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Advisories

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Marine-accessible camping

There are no designated campsites at this park, however random wilderness camping is allowed. No facilities are provided and there is no fee. Please practice Leave No Trace camping ethics. Small Inlet Marine is accessible year-round and there is no camping fee.

Winter camping

There are no designated campsites at this park, however random wilderness camping is allowed. No facilities are provided and there is no fee. Please practice Leave No Trace camping ethics. Small Inlet Marine is accessible year-round and there is no camping fee.

Campfires

While small fires are allowed, we encourage visitors to conserve the environment by minimizing the use of fire and using stoves instead. If you do have a fire, please utilize previously constructed fire rings and use small pieces of wood that will burn completely. If you can’t find a previously used site, try to construct your fire rings below the high tide mark. Never leave your fire unattended and practice Leave No Trace camping ethics.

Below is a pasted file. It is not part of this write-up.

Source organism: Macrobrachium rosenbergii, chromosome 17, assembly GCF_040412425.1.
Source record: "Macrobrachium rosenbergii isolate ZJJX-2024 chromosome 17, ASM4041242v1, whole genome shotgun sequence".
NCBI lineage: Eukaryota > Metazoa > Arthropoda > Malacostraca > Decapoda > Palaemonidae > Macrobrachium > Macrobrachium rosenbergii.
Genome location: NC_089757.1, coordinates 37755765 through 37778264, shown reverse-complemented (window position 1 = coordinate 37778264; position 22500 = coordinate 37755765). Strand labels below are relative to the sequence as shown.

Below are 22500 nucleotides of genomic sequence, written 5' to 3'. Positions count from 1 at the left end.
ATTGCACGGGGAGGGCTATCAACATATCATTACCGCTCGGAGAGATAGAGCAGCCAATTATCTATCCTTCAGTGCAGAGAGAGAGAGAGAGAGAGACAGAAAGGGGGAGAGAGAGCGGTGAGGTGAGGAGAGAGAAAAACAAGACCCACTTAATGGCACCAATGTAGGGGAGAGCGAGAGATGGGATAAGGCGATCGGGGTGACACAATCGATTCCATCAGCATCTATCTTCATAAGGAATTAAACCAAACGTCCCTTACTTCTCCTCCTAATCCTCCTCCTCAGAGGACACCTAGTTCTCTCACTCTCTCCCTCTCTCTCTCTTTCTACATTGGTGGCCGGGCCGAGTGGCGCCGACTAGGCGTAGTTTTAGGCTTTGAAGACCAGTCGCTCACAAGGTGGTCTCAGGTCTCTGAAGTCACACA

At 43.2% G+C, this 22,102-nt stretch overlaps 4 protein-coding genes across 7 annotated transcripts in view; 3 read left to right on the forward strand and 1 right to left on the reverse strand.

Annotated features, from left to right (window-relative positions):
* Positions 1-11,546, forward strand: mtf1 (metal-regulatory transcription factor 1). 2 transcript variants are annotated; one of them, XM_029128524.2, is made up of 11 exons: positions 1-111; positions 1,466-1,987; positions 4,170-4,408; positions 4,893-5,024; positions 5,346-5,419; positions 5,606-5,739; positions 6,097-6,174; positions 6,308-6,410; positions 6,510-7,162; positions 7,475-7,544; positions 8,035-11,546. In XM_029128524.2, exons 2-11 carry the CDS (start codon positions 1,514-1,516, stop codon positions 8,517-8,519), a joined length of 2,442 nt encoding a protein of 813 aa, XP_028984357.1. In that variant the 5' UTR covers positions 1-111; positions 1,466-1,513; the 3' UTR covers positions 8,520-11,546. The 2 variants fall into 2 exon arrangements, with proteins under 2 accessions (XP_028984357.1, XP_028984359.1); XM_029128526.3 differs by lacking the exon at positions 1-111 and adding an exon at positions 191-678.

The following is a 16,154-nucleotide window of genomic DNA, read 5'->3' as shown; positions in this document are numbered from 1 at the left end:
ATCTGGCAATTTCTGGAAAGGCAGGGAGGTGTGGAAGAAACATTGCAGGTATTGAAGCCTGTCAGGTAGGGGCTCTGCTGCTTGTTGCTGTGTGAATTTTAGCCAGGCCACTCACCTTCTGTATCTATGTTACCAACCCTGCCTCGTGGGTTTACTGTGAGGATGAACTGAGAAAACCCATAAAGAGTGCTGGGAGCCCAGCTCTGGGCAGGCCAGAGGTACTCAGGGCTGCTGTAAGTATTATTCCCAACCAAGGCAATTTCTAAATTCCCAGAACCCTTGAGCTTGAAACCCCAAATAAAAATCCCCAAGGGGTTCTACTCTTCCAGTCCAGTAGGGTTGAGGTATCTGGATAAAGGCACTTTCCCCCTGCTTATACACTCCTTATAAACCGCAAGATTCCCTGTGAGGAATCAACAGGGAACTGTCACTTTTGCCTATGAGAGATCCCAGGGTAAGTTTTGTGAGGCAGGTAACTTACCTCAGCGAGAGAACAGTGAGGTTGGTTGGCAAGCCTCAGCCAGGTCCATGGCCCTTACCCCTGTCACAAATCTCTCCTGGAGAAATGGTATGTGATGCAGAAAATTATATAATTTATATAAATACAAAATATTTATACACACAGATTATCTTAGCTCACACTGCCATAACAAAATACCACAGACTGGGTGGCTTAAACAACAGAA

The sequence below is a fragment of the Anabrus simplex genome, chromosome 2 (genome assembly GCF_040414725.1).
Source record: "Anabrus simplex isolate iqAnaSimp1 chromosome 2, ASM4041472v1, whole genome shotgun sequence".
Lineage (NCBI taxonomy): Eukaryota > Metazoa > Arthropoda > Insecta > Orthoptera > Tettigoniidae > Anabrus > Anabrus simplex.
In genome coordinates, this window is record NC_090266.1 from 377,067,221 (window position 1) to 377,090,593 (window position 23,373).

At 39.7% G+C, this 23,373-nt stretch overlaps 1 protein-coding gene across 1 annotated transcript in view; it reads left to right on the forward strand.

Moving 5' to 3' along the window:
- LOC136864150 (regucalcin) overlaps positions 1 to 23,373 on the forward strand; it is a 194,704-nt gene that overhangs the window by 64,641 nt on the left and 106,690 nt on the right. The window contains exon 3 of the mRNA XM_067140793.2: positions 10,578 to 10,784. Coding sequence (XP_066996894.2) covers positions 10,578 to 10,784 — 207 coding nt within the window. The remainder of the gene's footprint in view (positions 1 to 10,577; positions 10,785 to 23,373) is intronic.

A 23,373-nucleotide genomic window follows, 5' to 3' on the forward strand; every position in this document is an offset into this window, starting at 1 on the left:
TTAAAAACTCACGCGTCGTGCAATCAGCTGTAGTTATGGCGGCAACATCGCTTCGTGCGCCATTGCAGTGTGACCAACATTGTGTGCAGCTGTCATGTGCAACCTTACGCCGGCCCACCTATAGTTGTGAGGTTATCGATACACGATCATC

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Hiking
This park has one rough trail to Newton Lake from the southeast corner of Small Inlet. This trail is approximately 1.5 km. For your own safety and the preservation of the park, obey posted signs and keep to designated trails. Shortcutting trails destroys plant life and soil structure.
Swimming

There is no designated swimming area. However, visitors can swim in the ocean or at Newton Lake. There are no lifeguards on duty at provincial parks.

Canoeing

There are ocean kayaking opportunities in this park. Paddlers can set in at Rock Bay, north of Campbell River. It is possible to portage from Small Inlet Marine Park to nearby Waiatt Bay in Octopus Islands Marine Park via a rough trail, approximately 1.5 km long.

Fishing

Salmon and rockfish can be found in the waters around Small Inlet. Fishing is permitted as per provincial and federal fishing regulations. Rockfish Conservation Areas occur within this park. Fishing activities are limited in Rockfish Conservation Areas. Before you go fishing please refer to the Rockfish Conservation Area descriptions available from Fisheries and Oceans Canada DFO. Anyone fishing or angling in British Columbia must have an appropriate licence.

Pets on leash

Pets and domestic animals must be under control at all times. You are responsible for their behaviour and must dispose of their excrement. Backcountry areas are not suitable for dogs or other pets due to wildlife issues and the potential for problems with bears.